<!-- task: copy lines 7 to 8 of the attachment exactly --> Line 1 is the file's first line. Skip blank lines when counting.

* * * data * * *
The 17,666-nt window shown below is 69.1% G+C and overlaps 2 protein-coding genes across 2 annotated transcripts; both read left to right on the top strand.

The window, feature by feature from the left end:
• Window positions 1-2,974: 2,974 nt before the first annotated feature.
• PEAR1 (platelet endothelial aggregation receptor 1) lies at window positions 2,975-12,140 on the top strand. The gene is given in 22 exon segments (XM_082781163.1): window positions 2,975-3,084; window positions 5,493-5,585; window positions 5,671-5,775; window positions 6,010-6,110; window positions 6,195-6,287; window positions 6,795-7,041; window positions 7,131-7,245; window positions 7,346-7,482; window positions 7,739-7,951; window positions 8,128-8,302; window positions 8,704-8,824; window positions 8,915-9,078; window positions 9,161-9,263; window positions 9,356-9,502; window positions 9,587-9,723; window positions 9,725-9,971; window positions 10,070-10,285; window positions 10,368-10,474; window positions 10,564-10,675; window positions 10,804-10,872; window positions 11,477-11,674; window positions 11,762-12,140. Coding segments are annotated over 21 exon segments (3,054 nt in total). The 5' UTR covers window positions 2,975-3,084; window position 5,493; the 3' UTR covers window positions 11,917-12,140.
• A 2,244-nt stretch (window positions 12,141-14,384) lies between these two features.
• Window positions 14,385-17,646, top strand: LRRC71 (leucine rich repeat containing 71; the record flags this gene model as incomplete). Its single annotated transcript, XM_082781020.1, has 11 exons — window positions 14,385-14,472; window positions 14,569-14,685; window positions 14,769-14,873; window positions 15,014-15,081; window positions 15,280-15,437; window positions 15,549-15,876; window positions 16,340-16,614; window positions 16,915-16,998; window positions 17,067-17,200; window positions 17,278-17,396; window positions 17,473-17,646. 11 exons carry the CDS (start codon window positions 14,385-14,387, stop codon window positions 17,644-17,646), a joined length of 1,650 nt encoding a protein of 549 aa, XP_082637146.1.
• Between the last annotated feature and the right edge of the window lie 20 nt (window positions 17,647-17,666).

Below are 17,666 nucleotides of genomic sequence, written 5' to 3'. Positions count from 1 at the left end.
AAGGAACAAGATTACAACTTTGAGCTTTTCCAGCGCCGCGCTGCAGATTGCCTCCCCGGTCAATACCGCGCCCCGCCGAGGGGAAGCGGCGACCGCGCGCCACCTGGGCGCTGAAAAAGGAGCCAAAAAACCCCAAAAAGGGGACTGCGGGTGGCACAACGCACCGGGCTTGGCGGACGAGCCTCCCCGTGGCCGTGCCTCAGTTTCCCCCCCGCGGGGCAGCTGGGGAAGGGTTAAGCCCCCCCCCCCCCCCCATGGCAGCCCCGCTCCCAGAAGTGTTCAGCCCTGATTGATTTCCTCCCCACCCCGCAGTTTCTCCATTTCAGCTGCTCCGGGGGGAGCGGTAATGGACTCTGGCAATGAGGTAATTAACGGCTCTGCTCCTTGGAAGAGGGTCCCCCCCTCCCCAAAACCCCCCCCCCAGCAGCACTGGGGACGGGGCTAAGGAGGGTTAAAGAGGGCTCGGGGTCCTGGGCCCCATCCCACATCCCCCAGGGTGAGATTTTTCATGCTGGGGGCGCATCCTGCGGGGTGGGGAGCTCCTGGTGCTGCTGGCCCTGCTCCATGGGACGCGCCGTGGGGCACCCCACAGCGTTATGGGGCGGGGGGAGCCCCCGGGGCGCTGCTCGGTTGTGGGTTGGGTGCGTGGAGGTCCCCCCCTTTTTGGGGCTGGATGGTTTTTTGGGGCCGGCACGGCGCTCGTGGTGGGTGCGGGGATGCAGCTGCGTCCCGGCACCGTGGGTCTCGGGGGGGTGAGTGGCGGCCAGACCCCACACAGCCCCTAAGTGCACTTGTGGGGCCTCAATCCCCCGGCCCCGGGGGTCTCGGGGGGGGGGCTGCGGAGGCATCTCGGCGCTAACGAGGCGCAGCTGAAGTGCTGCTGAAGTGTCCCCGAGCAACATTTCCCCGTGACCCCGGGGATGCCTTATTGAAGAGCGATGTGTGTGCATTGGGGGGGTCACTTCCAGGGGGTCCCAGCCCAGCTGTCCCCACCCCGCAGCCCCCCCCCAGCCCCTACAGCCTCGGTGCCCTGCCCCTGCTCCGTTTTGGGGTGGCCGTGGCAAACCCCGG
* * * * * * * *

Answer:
• Between the last annotated feature and the right edge of the window lie 20 nt (window positions 17,647-17,666).

Below are 17,666 nucleotides of genomic sequence, written 5' to 3'. Positions count from 1 at the left end.